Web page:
The little bird house sagged on the branch, heavy with ice. He hadn’t gotten around to taking it down for the winter. So many other things had come to claim his thoughts, and then the season hardened with the cold.
He recalled the work he and the little girl had done together on the bird house, the endless measuring and planning. Now it hung on the tree branch almost without moving, despite the icy wind. He looked out the window, and remembered her words last spring when she had picked the perfect spot to place their creation. She had told him, “I can sit here at the table with you and we’ll watch the baby birds.”
She had needed some help putting it up, and her hands trembled just a little bit. But her smile was broad, and he convinced himself that perhaps she was just excited imagining what birds might come on the edge of summer to build a nest and raise a family.
She’d had such confidence that a mated pair would choose her bird house the very first spring. Although she had never doubted it, he had wondered if the house would be accepted so quickly.
But come they did, brown and feathered and busy, seemingly without stopping. The little girl sat on a stool nearby, and watched the birds in the afternoons that she felt strong enough to be outside. They seemed to know that she was more like the rabbits and the squirrels that went about their own work, no threat to what lived and breathed above their heads. Soon the naked necks of the babies appeared briefly in the door of the birdhouse, and within a day or so were covered with fluff. Eventually fledglings staggered to the edge of branches, and then prepared to fly away. Late one morning they left, without hesitation or a look back to where it all had begun. The little girl watched as the parent birds took a last glance inside the house, then hopped around a final time, as if to say goodbye. She left the stool for her father to put away for her, as it was now too heavy for her to carry back to the cabin.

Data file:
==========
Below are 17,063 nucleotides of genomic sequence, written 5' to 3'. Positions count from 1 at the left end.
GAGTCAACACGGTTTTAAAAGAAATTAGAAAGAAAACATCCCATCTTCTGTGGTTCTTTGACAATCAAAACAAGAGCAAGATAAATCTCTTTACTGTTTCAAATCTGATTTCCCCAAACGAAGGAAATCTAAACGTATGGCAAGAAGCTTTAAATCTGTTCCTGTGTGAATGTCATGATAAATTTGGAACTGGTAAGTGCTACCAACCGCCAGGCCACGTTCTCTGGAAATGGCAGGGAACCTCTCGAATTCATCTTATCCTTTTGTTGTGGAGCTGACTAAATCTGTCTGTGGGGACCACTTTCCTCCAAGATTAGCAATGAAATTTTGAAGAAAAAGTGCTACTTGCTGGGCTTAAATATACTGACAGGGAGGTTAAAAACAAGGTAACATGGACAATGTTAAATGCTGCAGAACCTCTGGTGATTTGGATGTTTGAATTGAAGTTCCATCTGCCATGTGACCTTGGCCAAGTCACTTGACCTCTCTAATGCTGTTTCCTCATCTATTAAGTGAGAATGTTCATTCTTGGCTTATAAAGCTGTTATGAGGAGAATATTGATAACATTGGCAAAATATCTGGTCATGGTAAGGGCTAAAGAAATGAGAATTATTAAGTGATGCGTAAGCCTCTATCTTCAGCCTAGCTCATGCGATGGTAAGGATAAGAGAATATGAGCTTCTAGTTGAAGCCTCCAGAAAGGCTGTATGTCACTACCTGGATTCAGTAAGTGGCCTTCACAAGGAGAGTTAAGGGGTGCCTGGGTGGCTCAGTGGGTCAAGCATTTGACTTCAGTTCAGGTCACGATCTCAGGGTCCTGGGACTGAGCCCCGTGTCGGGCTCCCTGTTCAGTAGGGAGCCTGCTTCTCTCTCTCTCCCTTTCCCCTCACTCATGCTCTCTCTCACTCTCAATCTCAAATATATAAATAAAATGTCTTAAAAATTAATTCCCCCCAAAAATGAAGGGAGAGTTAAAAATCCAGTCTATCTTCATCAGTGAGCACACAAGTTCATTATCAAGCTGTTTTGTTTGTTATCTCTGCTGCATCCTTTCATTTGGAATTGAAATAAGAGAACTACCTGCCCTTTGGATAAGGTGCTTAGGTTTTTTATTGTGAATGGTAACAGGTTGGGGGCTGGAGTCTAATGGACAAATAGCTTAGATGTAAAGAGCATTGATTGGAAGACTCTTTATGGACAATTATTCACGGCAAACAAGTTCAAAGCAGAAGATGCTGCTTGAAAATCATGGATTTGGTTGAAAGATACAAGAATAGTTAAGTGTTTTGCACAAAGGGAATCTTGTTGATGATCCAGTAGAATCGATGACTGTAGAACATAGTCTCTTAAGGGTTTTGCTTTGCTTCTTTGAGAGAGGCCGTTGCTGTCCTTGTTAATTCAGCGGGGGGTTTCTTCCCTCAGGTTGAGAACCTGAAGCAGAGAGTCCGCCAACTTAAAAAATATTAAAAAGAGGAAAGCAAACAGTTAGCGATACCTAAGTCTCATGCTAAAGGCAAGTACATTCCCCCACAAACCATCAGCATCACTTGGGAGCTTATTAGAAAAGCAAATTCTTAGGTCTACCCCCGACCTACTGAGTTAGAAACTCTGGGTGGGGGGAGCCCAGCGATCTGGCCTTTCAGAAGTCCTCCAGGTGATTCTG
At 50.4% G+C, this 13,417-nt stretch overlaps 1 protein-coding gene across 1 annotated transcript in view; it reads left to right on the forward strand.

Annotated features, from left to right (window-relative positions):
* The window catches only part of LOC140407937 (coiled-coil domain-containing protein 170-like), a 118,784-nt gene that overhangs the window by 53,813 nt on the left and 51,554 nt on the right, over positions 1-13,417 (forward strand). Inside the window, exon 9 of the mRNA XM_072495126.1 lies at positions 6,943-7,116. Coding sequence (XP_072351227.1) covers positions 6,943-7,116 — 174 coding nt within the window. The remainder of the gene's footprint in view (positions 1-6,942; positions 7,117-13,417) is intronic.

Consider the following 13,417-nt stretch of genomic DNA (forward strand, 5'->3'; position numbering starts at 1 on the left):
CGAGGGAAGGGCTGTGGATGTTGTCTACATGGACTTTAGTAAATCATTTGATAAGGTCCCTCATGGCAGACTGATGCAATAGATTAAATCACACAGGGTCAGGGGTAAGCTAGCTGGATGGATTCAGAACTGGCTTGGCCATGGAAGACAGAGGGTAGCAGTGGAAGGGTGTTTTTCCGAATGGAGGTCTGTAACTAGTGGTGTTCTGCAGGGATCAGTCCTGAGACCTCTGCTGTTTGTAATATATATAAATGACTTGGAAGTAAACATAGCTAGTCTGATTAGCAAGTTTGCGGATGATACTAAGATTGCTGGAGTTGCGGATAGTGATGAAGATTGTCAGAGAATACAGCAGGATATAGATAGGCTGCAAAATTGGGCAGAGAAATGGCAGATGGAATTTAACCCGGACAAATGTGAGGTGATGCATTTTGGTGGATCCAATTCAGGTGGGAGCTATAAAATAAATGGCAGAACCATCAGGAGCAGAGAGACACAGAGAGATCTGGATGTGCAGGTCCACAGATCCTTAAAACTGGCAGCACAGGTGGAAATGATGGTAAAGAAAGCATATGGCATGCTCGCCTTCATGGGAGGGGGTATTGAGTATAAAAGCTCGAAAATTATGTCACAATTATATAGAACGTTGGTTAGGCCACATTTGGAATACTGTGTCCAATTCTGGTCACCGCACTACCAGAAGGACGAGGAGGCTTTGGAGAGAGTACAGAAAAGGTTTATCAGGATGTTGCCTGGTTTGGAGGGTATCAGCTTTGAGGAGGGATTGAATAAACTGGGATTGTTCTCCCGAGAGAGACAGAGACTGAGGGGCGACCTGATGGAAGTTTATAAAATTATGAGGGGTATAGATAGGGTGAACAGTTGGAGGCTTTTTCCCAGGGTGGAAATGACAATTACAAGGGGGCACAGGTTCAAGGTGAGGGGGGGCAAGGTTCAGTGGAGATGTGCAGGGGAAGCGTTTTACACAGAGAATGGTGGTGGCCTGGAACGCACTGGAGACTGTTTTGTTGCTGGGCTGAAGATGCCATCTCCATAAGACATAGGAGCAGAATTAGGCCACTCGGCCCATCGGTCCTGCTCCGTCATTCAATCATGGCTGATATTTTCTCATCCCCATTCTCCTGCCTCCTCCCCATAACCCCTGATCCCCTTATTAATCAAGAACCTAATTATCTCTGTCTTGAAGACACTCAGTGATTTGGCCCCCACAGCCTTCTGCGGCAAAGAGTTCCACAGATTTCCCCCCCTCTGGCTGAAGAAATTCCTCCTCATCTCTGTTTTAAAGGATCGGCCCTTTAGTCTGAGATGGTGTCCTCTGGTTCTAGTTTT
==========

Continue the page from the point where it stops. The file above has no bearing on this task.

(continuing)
She had been sad as the bird house sat quiet, and said several times, “I hope they have wonderful lives. I will miss them.”
Then finally she asked, “Do you think I will be here to see another bird family?”
The question caught him unprepared. But he knew that she somehow was aware that every morning was a gift, and each night led them farther down a road towards a place that she would soon go without him. When he trusted his voice, he had replied, “There will always be another family to remember you.”
He had immediately regretted his own words, because to him they sounded too much like a promise that he had no power to keep. But once he had answered and the words couldn’t be pulled back, she seemed satisfied and turned their conversation to the coming autumn and the apples that would be.
But despite her talk of fall, September and the sunflowers were to be her final glimpse of this earth, and the little bird house had still been empty when she left forever. Her father thought about taking down the tiny structure, but it had remained where she had put it, as he felt the silence close around both him and the little girl’s mother.
The season passed as seasons will, and the fall brought winter and January. This knife cold day, the snow squeaked beneath the boots of the little girl’s parents who stood below the branch where the little house moved slightly in the wind.
Its door opened up onto a gray afternoon, and the snow clung to the side away from where the wind had blown all night. But faint sounds from within were springtime, like the May afternoon when the little girl had made the bird house with her father and hung it there.
The father tilted his head back to listen. He said to the little girl’s mother, “Do you hear that? It sounds like baby birds.”
She nodded her head, and listened without moving. Her face was mostly hidden inside her hood and behind her scarf. She replied after a moment, “But how could it be? It’s impossible. It’s below zero.”
The little sleepy sounds suddenly grew more insistent, and excited. “The mama bird must be back with food,” she said. “I can hear her feeding them.”
“Back from where?” he asked. “And what is she feeding them?”
The woman did not reply.
The man wrapped his arms around himself against the wind, then stepped forward to put his arm around the shoulders of his wife. They leaned together and looked at the frozen little bird house, with the sounds of spring coming from inside. After a what seemed like a very long time, the house grew quiet, and the rustlings of nightfall ceased.
There was no sun strong enough to come through the clouds, so the light seemed to dim without color. The man finally said, “Come on in, and let’s have some coffee. I’m freezing out here.”
They entered their own little cabin, and hung their coats on the hooks that still held a red jacket, and a muffler with stripes. The father touched it. “She was so proud when she knitted that herself. She just loved to make things.”
Throughout the winter days that moved them forward, he sometimes heard springtime in the little bird house. Often when he passed the tree -- raising his boots past the snow -- he’d hear the soft voices of the birds his daughter had known would come. During the days of ice, he quit his crunching through wintertime, and stopped to listen.
He never looked inside the bird house, but let the sounds reach him where her voice had once been. He knew that some things simply are, whether eyes choose to believe or not.